Evolution. Change. It is ALWAYS difficult, on some level.
This past week I have felt a lot of things come to a head when it comes to facing up to changes.
I am involved in assessing a big development planned for my community, some of it on my street. It is quite simply (and breathtakingly) transformational in nature. In my professional life, I am a negotiator. I am paid to analyse situations, to understand winning versus losing positions, and to recommend compromise in order to get deals done. Change and evolution – of a position, of ideas – is a part of my job description. Sometimes we cannot get the evolution we need from our counterparties. In times like that, we take a hard look at the situation and decide: is it worth walking away?
Now, is community life and public policy the same as my work context? In some senses, yes. We have to look at a situation, putting ourselves in the shoes of the officials, assess a proposal on its merits and within its context. As emotional as we would like to be, when it comes to dealing with government, emotion may be great in generating publicity but if that is all you use it for then you will miss the compromise, the ability to strike a deal. At the end of the day public officials will do as written, making fact based decisions in line with laws and guidelines.
So we have to leave our hearts behind when we want to get the best deals we can – at work, in our communities – in light of what is realistically achievable. We must evolve. Or we risk walking away empty handed.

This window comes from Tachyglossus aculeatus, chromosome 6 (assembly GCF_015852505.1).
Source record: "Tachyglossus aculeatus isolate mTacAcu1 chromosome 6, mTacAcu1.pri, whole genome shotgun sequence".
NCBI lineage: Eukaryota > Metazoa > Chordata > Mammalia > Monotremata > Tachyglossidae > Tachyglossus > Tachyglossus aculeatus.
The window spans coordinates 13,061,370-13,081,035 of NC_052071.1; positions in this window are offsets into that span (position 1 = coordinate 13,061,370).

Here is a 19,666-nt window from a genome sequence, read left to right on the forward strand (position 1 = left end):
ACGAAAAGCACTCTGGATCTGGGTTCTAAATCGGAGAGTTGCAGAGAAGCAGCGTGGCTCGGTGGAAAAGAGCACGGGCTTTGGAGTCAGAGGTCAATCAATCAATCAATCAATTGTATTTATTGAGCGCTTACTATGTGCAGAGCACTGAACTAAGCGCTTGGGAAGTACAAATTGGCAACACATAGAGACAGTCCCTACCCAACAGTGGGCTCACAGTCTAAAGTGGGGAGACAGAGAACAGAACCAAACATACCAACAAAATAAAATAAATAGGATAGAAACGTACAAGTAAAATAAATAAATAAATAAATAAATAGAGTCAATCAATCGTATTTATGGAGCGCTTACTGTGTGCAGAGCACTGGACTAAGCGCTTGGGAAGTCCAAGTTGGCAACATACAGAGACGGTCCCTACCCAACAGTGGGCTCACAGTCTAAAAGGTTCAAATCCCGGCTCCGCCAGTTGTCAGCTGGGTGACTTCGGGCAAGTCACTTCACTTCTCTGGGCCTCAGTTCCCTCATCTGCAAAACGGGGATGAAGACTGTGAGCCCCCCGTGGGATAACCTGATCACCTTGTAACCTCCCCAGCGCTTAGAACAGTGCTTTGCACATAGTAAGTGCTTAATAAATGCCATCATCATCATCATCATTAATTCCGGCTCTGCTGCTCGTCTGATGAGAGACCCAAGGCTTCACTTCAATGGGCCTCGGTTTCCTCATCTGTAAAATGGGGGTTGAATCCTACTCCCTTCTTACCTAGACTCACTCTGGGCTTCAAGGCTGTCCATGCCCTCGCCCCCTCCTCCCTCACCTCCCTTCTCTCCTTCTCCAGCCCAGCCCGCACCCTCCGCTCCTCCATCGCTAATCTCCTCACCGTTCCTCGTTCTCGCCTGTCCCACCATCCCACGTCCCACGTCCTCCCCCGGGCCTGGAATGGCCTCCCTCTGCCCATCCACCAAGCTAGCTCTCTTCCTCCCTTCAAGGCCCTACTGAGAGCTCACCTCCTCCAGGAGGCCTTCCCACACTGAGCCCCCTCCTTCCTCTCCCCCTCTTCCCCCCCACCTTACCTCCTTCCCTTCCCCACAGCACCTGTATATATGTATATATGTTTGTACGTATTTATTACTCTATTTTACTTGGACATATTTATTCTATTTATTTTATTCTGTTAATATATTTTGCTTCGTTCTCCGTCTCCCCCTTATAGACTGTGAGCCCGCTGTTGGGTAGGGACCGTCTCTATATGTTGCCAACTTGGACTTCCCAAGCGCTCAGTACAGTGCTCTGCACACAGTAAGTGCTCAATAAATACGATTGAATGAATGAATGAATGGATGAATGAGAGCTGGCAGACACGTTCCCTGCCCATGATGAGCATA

Able Bodied Thinking
In and amongst the exchanges I have had with my neighbours about plans for our area, one of the things that has come up is access. Equal access for able-bodied and disabled residents.
My wake up call for managing life with a progressive degenerative nerve condition was my stairs. I live in a tall old house with a lot of stairs. Back in spring of 2007 walking up the stairs started to become REALLY CHALLENGING. It was my driver for doing my first triathlon. I figured I needed to get stronger and fitter so that I could walk up my stairs for as long as possible. After all, my house is our “forever house.”
Government has enshrined accessibility for all with its legislation, guidelines, and regulations. One of these rules is that brand new properties should have level access with the ground – so that chair users can enter, just like everyone else.
It is hard for some people to comprehend that – even compared to the 1990s – times have evolved. Meaning that sometimes stuff like this winds up in my email:
“[the developer should] ensure disabled access from behind to give the front [of the new property] the charm of our irregular step arrangements along the street.”
So yes. Some of my neighbours think that it is perfectly acceptable for able bodied people to use one door, and for disabled residents to enter their flats via a different door – the back door.
It is 2015. So what if houses were built with stairs in 1726? Let’s consider things from today’s perspective. Let’s Celebrate the fact that today we all are equal. And therefore the design of our buildings should embrace equality.
We all should be able to go through the front door.
Society is a richer place because of change.
Since December I have been working with Maggie and Kelly of Strong Body Whole Heart, going through their Life By Design programme. I signed up because I wanted to work on aligning my choices with my values – and I wanted some help, some new ways of thinking, to do so.
Little did I realise so much of the course would be about understanding myself. My drivers. My beliefs – and limiting beliefs. And then through awareness changing my patterns and shifting my thinking. So that, ultimately, my self limits evaporate and I can live truer to my self.
I will say one thing. Change – this type of deeply personal change – is bloody hard.
But it sure beats self combustion!